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Daily Relay Mailbag - Game of Thrones

Daily Relay Mailbag – Game of Thrones
Jim McDannald

In the first Daily Relay Mailbag, we tackle everything from King Ches to Game of Thrones to spring marathon wagers. Can’t think of a better way spend a rainy Saturday than answering reader mail.

Q: Assuming perfect health, and 5 months’ training notice for all three, who do you like to win a challenging cross-country 5k race — Kennedy Kithuka, Lawi Lalang, or Edward Cheserek?

Cheserek’s recent championships, coupled with his devastating kick, make him a tempting selection. But let’s not forget how dominant Lawi Lalang looked in 2011, or how much of a world-beating revalation Kithuka was in 2012.

Keep up the great work,


Jim: After the way he handled Kennedy Kithuka in Terre Haute & put the hammer down on Lawi Lalang at NCAA Indoors, I’d be a fool not to pick Edward Cheserek. I am not sure if either Kithuka or Lalang had been nursing injury coming into those races, but the Oregon freshman looks unstoppable on the cross country course and from 3k up on the track.

I guess the question now is, how long will Cheserek stay on top. Lawi has the talent and it wouldn’t be too surprising to see him battle Cheserek during outdoors. You can never count out a guy who’s run 3:52 for the mile and right at 13 minutes flat for 5000m. It will be interesting to see if Oregon doubles Cheserek at 5000m & 10,000m at NCAAs.

So until proven otherwise, all hail King Ches.

Videos - Edward Cheserek Boys 2 Mile Champion - New Balance Nationals Indoor 2013

Q: I watched the New York Half Marathon and my main comment is how poor the broadcast was. Let me count the ways:

1) They didn’t have enough cameras to cover the action
2) They didn’t even put a clock on the screen.
3) They had no information on splits at all, so was Mo gaining on Mutai or not? Who knew?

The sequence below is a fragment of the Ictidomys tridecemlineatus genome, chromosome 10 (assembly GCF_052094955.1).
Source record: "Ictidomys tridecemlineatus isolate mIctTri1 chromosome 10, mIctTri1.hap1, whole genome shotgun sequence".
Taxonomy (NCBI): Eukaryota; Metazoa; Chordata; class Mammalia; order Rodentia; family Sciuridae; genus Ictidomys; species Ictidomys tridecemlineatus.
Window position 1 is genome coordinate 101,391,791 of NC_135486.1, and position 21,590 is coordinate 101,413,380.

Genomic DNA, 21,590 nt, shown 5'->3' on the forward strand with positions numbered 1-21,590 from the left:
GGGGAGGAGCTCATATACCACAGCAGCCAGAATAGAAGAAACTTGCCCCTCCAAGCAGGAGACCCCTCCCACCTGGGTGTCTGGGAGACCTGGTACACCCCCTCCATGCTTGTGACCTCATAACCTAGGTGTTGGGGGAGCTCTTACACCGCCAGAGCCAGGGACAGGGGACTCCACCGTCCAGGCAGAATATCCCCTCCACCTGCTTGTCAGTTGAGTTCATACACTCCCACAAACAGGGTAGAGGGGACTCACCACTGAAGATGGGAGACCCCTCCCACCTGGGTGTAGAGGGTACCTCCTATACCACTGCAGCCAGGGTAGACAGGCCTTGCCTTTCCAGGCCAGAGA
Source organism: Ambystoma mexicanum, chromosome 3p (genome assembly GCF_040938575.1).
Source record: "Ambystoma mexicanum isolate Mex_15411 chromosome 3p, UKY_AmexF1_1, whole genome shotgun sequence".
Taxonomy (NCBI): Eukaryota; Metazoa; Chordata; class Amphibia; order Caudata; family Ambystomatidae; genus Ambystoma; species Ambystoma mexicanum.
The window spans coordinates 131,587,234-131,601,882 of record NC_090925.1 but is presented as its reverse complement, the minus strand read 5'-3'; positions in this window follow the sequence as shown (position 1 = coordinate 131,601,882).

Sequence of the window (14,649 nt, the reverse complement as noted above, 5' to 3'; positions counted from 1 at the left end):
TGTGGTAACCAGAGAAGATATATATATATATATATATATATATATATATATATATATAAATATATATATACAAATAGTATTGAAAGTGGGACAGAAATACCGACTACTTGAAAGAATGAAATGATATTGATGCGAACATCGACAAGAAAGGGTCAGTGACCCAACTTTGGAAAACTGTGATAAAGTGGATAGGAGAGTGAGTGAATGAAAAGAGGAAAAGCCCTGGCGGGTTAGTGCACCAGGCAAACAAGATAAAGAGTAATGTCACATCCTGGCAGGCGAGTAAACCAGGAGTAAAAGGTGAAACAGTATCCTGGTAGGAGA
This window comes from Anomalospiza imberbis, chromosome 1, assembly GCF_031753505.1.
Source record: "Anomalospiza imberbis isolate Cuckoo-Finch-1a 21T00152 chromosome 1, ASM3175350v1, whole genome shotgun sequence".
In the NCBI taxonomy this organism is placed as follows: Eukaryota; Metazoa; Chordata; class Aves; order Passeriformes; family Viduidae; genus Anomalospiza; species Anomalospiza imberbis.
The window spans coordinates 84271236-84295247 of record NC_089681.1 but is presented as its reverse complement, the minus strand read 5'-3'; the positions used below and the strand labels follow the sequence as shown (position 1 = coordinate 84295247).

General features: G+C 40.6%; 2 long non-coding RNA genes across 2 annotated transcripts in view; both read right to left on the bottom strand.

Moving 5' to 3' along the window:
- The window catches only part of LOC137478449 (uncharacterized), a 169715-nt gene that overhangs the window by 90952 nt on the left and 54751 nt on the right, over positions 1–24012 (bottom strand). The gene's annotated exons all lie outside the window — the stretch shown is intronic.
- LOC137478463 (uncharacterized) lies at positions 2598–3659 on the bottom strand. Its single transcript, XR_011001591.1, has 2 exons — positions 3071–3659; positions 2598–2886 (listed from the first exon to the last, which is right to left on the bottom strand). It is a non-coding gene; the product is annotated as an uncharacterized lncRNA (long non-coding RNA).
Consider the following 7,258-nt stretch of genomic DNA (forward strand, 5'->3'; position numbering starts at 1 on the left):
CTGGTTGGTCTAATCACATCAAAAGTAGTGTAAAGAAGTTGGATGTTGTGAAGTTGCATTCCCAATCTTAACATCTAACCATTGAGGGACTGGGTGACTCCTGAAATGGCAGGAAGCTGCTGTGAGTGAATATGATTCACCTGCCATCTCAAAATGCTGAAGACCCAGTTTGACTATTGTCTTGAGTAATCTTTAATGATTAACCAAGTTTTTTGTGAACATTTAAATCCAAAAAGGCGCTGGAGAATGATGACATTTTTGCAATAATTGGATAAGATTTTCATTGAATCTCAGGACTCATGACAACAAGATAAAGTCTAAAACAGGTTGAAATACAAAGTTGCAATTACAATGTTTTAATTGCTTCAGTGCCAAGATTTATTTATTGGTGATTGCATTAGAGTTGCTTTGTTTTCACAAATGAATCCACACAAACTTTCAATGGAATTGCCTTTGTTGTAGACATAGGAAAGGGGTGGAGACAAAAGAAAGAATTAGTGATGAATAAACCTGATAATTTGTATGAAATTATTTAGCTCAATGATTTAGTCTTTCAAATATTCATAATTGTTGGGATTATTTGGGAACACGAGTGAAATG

4) Certainly not the commentator, who didn’t have any information beyond what he was seeing on his screen, I could have done that commentary from my couch in London
5) They cut to Farah passed out, and the commentator didn’t even know who this was, or whether this was live or recorded. Didn’t he have a producer talking in his ear?

Also it’s Geoffrey Mutai not Joffery Mutai, which brings me to how excited I am about season 4 of Game of Thrones.


Racing over long distances on the road should be an exciting sport. There’s cut and thrust and tactics but this is lost on the viewer if all you do is show the leader and talk about how smooth he’s going. He’s going at the same speed as the bike in front so it shouldn’t be hard to say is the leader speeding up or maintaining his speed at the least.

As for the race itself Mutai is awesome but that’s not news. Don’t know what to make of Mo. He’s looked better over the half with 10k training. I think we just have to wait till 13 April and see what happens.

Have fun,

-Dan from the UK

Jim: First, I wanted to say thanks for not dropping any Games of Thrones spoilers. I’m a little afraid to admit that I haven’t watched a single episode and fear that I may be losing a bit of my geek cred with this admission. That being said, I’ve thought about reading the books instead. So I can trump the TV watchers, by being one of those “the books are so much better” snobs.

Back to your comments and question. Any knowledgeable fan of the sport, me included, feels almost exactly the same way you do. How can broadcasters make what should be an exciting race and make it too painful to watch?

When a big local network secures the rights to these races, including the NYC Half, they want to appeal to regular TV viewers and the details that make all the difference for knowledgable fans of the sport are completely overlooked. They dumb down the coverage of the professional event and focus a good deal of camera time away from the things that matter to us. So they break away to the a reporter who’s standing live on the course with some random borough politician or show the back of the packers enjoying a stroll through Central Park.

These details like knowing split times and whether the gap was closing between Mutai & Farah would have made the NYC Half so much more engaging to watch. So until these details are deemed important we suffer through terrible coverage.

As for the pronunciation of Mutai’s first name, it appears that they were going by the book.

Q: Let me qualify this question by stating that I understand that every country in the world except one would kill for the results that US men have have in the sprints (100m & 200m) over the last six years. I’m simply coming at this from the idea that we are currently 2nd globally in men’s sprinting and I want to see us get back on top.